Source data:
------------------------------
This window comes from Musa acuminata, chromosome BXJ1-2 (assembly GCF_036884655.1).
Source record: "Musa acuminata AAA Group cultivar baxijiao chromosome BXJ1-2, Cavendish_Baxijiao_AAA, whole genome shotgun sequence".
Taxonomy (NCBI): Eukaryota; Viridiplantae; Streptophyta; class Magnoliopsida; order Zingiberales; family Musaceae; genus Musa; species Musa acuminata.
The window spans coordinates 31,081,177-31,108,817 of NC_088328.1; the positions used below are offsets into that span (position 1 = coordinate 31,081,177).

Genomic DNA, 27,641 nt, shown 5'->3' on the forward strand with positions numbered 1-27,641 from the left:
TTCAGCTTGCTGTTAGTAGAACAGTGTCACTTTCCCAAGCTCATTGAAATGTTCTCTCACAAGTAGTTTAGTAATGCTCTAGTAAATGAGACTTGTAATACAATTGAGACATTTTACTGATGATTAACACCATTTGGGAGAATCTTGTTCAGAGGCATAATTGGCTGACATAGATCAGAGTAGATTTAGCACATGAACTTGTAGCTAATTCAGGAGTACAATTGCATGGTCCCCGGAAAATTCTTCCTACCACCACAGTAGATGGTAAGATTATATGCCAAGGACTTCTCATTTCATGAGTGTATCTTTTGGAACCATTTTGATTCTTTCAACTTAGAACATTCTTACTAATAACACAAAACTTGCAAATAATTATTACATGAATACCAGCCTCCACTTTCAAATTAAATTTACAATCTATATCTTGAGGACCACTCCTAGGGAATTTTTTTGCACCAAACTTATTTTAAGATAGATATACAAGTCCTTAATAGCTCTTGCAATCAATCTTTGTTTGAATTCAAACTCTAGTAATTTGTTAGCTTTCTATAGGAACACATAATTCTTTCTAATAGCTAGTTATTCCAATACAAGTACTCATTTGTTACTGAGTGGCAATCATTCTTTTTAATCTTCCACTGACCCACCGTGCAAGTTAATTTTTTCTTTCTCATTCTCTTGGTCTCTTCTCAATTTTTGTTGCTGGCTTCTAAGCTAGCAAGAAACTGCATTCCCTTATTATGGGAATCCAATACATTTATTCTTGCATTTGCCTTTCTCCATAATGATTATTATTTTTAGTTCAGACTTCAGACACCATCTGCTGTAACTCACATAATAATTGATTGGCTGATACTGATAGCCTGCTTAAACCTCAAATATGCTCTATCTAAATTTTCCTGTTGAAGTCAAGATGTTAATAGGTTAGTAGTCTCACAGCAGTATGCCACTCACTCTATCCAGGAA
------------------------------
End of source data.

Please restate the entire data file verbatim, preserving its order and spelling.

This window comes from Musa acuminata, chromosome BXJ1-2 (assembly GCF_036884655.1).
Source record: "Musa acuminata AAA Group cultivar baxijiao chromosome BXJ1-2, Cavendish_Baxijiao_AAA, whole genome shotgun sequence".
Taxonomy (NCBI): Eukaryota; Viridiplantae; Streptophyta; class Magnoliopsida; order Zingiberales; family Musaceae; genus Musa; species Musa acuminata.
The window spans coordinates 31,081,177-31,108,817 of NC_088328.1; the positions used below are offsets into that span (position 1 = coordinate 31,081,177).

Genomic DNA, 27,641 nt, shown 5'->3' on the forward strand with positions numbered 1-27,641 from the left:
TTCAGCTTGCTGTTAGTAGAACAGTGTCACTTTCCCAAGCTCATTGAAATGTTCTCTCACAAGTAGTTTAGTAATGCTCTAGTAAATGAGACTTGTAATACAATTGAGACATTTTACTGATGATTAACACCATTTGGGAGAATCTTGTTCAGAGGCATAATTGGCTGACATAGATCAGAGTAGATTTAGCACATGAACTTGTAGCTAATTCAGGAGTACAATTGCATGGTCCCCGGAAAATTCTTCCTACCACCACAGTAGATGGTAAGATTATATGCCAAGGACTTCTCATTTCATGAGTGTATCTTTTGGAACCATTTTGATTCTTTCAACTTAGAACATTCTTACTAATAACACAAAACTTGCAAATAATTATTACATGAATACCAGCCTCCACTTTCAAATTAAATTTACAATCTATATCTTGAGGACCACTCCTAGGGAATTTTTTTGCACCAAACTTATTTTAAGATAGATATACAAGTCCTTAATAGCTCTTGCAATCAATCTTTGTTTGAATTCAAACTCTAGTAATTTGTTAGCTTTCTATAGGAACACATAATTCTTTCTAATAGCTAGTTATTCCAATACAAGTACTCATTTGTTACTGAGTGGCAATCATTCTTTTTAATCTTCCACTGACCCACCGTGCAAGTTAATTTTTTCTTTCTCATTCTCTTGGTCTCTTCTCAATTTTTGTTGCTGGCTTCTAAGCTAGCAAGAAACTGCATTCCCTTATTATGGGAATCCAATACATTTATTCTTGCATTTGCCTTTCTCCATAATGATTATTATTTTTAGTTCAGACTTCAGACACCATCTGCTGTAACTCACATAATAATTGATTGGCTGATACTGATAGCCTGCTTAAACCTCAAATATGCTCTATCTAAATTTTCCTGTTGAAGTCAAGATGTTAATAGGTTAGTAGTCTCACAGCAGTATGCCACTCACTCTATCCAGGAA